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Countdown to 2020: Takeaways on Gun Violence From the Detroit Debates

19.07.31 SOC 2020 Debate Blog visuals

Trump is silent. Democrats are poised to act.

Gun violence featured prominently in the first night of this week’s debates, with candidates focusing on the urgent need to address our nation’s gun violence epidemic, the corrupting influence of the NRA, and the solutions we know save lives.

But moderators failed to ask any questions about gun violence on the second night of the debates, despite the tragic shootings earlier this week in Gilroy, California, and Brownsville, Brooklyn.

 

While the candidates on the second night of the debate discussed a wide range of issues critical to the wellbeing and safety of the American people—from criminal justice reform to climate change to the gender pay gap—the absence of gun violence was a glaring omission on Wednesday night.

In a recent poll, 62% of Democratic voters said it was “very important” that gun policy was discussed in the Democratic primary. By failing to ask about gun violence, moderators let down these voters.

Because we know how important this issue is to voters, Giffords announced today that we’re teaming up with March for Our Lives to host the first-ever presidential forum on gun safety on October 2 in Las Vegas, the day after the second anniversary of the deadliest mass shooting in modern US history. We hope you’ll join us in encouraging candidates to attend.

Candidates Demonstrated They Understand the Urgency of Our Nation’s Gun Violence Epidemic

Gun violence came up in the first hour of the first night of the debate, and it was clear that any of the candidates on the stage would be preferable to Trump, with his continued waffling, obfuscation, and pandering on this issue.

“We know what to do, and it has not happened.”

Mayor Pete Buttigieg was a junior in high school during the 1999 Columbine shooting. “I was part of the first generation that saw routine school shootings,” said Mayor Pete. “We have now produced the second school shooting generation in this country. We better not allow there to be a third. Something is broken if it is even possible for the same debate around the same solutions that we all know are the right thing to do. They won’t prevent every incident. They won’t save every life. But we know what to do, and it has not happened.”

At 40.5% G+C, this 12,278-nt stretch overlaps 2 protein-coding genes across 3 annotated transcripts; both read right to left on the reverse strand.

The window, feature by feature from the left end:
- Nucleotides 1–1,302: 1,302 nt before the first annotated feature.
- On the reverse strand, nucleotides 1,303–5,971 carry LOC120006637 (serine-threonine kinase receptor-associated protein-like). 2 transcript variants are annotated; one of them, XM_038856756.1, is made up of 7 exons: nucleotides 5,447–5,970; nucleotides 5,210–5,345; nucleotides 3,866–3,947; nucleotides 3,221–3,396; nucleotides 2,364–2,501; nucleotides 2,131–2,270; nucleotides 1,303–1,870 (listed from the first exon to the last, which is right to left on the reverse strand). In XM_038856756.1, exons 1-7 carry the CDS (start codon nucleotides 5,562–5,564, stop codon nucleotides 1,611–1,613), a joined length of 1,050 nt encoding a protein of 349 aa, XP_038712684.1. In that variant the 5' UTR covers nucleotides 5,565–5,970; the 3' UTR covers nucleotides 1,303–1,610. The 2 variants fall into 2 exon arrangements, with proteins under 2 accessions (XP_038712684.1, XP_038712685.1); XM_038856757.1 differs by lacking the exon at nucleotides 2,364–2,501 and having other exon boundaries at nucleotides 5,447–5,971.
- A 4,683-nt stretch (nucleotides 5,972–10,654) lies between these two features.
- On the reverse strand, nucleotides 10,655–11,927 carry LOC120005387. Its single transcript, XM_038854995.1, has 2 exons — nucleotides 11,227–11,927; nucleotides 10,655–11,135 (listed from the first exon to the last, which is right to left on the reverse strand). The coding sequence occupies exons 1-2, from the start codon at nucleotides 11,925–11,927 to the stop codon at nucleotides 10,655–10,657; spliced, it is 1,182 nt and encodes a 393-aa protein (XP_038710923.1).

We’ve seen Trump make promises and double back on them as soon as the NRA expresses its displeasure. We’ve seen him express support for policies like universal background checks—yet when such a bill passed the House in February with bipartisan support, the president threatened to veto it. And in response to the shootings over the weekend, President Trump had only empty words to offer. We must elect someone who cares about saving lives from gun violence as president in 2020.

Candidates Are Listening to Americans and Voicing Support for Lifesaving Solutions

A recurring theme of Tuesday night’s debate? We know what to do to solve gun violence, but we haven’t done it because of our broken political system and the influence the NRA wields over that system.

“We have a mass shooting’s worth of killings every day in this country,” said Mayor Pete. “What we’re doing hasn’t worked because we haven’t had a system in Washington capable of delivering what the American people have told us they want.”


Candidates on the stage on Tuesday night acknowledged that voters are demanding change on this issue, talking about the broad public support for gun safety initiatives like H.R. 8, the Bipartisan Background Checks Act of 2019, which passed the House of Representatives in a historic vote in February. “And now that bill is sitting on Mitch McConnell’s doorstep because of the money and the power of the NRA,” said Senator Amy Klobuchar. “As president, I will take them on.”

The NRA’s Corrupting Influence in Politics is Fading Fast

Senator Klobuchar delivered an even more targeted critique of our political system, directly attributing federal inaction on this crisis to the gun lobby.

“This is about the NRA,” Senator Klobuchar said. “I sat across from the president of the United States after Parkland…And I watched and wrote down when, nine times, he said he wanted universal background checks. The next day, he goes and he meets with the NRA, and he folds. As your president, I will not fold.”


The NRA has long been a fringe organization that doesn’t represent the views of the majority of American voters. As more and more of the country wakes up to this reality, the organization is falling into disarray and its popularity is plummeting. Yet until we have a new administration in the White House, the NRA and the politicians it’s bought and paid for will continue to block lifesaving gun safety legislation.

Representative Beto O’Rourke also blamed our country’s failure to solve our gun violence epidemic on the NRA’s outsized influence. “How else can we explain that we lose nearly 40,000 people in this country to gun violence, a number that no other country comes even close to, that we know what all the solutions are, and yet nothing has changed? It is because, in this country, money buys influence, access, and, increasingly, outcomes.”


“We need to start looking at this as a public health issue, not a political issue,” said Montana Governor Steve Bullock, whose 11-year-old nephew was shot and killed on a playground.

Candidates in the first night of the debate did a great job of talking about why it’s so critical to tackle this epidemic and how the NRA has held us back from doing so in the past. We need to make sure that this critical issue comes up in future debates—and on October 2, we’ll use our forum to make sure that candidates give this issue the time that it deserves.